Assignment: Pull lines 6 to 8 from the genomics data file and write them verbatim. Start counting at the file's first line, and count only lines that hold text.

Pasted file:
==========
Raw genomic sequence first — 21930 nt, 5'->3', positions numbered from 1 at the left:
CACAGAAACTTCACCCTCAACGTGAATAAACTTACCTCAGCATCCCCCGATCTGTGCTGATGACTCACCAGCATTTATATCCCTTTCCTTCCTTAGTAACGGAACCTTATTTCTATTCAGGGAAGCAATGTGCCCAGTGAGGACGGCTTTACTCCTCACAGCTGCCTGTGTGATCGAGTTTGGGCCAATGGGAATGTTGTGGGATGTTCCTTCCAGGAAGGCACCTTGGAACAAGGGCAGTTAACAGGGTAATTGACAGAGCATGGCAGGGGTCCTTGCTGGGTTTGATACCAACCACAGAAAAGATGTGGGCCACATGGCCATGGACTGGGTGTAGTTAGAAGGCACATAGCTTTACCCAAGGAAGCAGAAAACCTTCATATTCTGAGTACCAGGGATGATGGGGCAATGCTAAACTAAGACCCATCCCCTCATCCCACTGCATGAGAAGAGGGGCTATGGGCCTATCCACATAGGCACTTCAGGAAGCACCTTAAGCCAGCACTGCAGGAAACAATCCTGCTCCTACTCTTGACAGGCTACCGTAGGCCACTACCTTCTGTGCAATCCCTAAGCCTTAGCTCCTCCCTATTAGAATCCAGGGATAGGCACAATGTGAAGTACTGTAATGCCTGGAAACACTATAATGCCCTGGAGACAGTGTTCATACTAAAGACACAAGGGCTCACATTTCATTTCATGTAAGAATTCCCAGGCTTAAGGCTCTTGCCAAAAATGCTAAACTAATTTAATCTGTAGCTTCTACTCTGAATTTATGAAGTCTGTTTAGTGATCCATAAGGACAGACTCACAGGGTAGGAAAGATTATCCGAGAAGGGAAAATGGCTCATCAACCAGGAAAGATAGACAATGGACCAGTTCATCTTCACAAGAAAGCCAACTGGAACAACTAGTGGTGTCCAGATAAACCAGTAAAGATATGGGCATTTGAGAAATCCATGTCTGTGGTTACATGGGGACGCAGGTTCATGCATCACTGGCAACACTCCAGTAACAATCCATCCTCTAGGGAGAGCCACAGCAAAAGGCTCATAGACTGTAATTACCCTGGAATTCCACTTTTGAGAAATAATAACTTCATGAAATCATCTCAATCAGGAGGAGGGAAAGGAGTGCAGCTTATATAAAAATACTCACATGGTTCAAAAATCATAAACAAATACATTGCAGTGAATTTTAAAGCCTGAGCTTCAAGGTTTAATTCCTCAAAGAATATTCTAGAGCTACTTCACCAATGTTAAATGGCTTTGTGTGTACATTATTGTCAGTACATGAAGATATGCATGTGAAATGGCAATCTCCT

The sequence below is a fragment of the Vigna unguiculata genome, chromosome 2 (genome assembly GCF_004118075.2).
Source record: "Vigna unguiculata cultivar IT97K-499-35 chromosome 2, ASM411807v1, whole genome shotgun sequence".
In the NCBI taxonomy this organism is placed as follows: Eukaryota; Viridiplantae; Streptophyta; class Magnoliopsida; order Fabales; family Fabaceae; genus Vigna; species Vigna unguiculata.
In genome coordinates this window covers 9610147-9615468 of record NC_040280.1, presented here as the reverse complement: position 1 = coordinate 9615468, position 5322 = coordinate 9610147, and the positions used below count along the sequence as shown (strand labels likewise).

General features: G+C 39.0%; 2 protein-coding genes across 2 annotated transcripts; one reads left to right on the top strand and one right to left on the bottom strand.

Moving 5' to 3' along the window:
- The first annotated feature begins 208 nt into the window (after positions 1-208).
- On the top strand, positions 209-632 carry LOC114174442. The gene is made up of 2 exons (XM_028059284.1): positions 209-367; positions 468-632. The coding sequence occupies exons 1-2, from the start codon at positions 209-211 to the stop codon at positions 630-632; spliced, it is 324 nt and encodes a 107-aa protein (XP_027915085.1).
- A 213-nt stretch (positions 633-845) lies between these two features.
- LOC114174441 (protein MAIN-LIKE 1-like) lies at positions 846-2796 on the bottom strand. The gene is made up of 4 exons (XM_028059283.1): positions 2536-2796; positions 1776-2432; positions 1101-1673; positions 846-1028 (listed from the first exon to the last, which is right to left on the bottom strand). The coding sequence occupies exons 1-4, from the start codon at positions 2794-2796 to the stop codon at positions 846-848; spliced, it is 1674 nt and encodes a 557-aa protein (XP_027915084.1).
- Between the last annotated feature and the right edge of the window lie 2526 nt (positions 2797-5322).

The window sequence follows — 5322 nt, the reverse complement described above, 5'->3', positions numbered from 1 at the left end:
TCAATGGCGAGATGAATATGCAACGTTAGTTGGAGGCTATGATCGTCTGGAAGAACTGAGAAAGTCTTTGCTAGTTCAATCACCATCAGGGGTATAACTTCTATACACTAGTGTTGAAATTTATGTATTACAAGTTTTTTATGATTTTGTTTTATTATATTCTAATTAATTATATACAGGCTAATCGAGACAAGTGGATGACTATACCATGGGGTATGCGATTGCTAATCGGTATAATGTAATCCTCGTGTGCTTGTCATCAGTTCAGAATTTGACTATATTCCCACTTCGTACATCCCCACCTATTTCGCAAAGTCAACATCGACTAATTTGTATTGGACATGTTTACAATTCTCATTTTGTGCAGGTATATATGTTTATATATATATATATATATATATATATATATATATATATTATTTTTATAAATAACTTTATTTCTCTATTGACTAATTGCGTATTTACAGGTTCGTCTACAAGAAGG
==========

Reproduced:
In genome coordinates this window covers 9610147-9615468 of record NC_040280.1, presented here as the reverse complement: position 1 = coordinate 9615468, position 5322 = coordinate 9610147, and the positions used below count along the sequence as shown (strand labels likewise).

General features: G+C 39.0%; 2 protein-coding genes across 2 annotated transcripts; one reads left to right on the top strand and one right to left on the bottom strand.

Moving 5' to 3' along the window: